There is no risk of malaria in this country.
Animals and Illness
Travellers are cautioned to avoid contact with animals, including dogs, monkeys, snakes, rodents, birds, and bats. Some infections found in some areas in the Caribbean, like rabies, can be shared between humans and animals.
HIV (Human Immunodeficiency Virus) is a virus that attacks and impairs the immune system, resulting in a chronic, progressive illness known as AIDS (Acquired Immunodeficiency Syndrome).
High risk activities include anything which puts you in contact with blood or body fluids, such as unprotected sex and exposure to unsterilized needles for medications or other substances (for example, steroids and drugs), tattooing, body-piercing or acupuncture.
Medical services and facilities
Medical facilities are adequate. Apart from a small hospital and several clinics on Tortola, there are no other medical facilities in the British Virgin Islands. Clinics and hospitals may expect immediate cash payment for medical services. Severe cases may be referred to Puerto Rico.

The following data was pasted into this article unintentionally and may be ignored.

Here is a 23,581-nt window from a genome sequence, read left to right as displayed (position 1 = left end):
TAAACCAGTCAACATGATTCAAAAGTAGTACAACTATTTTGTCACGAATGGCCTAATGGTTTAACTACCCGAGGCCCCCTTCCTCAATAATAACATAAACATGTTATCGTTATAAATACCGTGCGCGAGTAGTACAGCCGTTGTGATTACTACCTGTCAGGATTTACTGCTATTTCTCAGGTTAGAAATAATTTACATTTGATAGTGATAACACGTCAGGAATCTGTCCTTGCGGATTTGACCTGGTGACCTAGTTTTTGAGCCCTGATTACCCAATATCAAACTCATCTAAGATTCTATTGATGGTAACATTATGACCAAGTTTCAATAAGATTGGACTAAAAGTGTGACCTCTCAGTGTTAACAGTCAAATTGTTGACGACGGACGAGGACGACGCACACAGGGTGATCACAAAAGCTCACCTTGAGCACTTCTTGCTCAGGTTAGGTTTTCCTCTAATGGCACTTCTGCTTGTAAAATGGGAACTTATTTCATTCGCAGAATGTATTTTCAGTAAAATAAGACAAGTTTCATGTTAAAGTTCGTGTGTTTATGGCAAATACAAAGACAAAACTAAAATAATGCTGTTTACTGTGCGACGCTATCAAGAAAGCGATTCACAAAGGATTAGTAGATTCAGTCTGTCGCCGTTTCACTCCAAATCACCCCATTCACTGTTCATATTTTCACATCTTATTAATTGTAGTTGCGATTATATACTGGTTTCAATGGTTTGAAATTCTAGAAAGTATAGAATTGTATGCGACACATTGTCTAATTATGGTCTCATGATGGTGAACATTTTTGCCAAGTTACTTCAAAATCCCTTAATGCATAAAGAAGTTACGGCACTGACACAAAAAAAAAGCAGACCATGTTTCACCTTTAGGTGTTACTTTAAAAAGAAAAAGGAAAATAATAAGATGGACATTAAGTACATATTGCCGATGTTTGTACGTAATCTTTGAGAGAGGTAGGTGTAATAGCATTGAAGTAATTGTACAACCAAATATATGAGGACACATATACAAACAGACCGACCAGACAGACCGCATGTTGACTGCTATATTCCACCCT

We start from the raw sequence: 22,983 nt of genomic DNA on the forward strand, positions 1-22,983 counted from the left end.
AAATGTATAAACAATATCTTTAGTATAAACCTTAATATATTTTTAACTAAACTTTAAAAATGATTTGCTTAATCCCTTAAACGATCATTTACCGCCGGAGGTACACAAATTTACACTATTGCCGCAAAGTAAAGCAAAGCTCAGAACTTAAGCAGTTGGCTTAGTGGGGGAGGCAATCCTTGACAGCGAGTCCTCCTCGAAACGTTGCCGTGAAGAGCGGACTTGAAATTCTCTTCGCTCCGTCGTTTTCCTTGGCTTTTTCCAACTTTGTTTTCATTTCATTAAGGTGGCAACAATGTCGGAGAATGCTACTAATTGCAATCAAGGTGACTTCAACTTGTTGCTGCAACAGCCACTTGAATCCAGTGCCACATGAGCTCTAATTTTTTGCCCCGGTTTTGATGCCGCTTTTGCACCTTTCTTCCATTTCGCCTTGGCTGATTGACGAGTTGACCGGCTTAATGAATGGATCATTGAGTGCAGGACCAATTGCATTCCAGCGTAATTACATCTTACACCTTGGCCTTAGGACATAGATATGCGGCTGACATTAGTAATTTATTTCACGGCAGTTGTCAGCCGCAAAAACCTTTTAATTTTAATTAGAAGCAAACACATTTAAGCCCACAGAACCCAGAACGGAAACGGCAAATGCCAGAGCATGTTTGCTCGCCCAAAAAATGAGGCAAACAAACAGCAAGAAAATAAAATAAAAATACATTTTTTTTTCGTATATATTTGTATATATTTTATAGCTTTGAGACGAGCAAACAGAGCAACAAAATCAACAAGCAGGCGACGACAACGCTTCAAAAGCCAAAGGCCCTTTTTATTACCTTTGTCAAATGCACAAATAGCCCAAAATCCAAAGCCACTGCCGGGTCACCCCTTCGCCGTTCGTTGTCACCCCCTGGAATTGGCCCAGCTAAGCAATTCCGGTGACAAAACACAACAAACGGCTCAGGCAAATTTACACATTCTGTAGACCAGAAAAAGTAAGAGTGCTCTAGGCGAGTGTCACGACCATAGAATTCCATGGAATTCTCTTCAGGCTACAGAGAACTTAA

Keep in Mind...
The decision to travel is the sole responsibility of the traveller. The traveller is also responsible for his or her own personal safety.
Be prepared. Do not expect medical services to be the same as in Canada. Pack a travel health kit, especially if you will be travelling away from major city centres.
Laws and culture
Laws & culture
You are subject to local laws. See Arrest and detention for more information.
Canada and United Kingdom are signatories to the European Convention on the Transfer of Sentenced Persons. This enables a Canadian imprisoned in United Kingdom to request a transfer to a Canadian prison to complete a sentence. The transfer requires the agreement of both Canadian and British authorities.
Penalties for possession, use or trafficking of illegal drugs (including marijuana) are strict. Convicted offenders can expect jail sentences or heavy fines. Pack all luggage yourself and do not carry any items that do not belong to you.
Taking any marine organism is illegal for non-residents without a recreational fishing permit. Contact the British High Commission in Ottawa for further information.
You need a local temporary driving permit to drive in the British Virgin Islands. You can obtain a permit at any car rental agency or from the Traffic Licensing Office upon presentation of a valid Canadian driver’s licence or an international driving permit.
Traffic drives on the left.
Imports and exports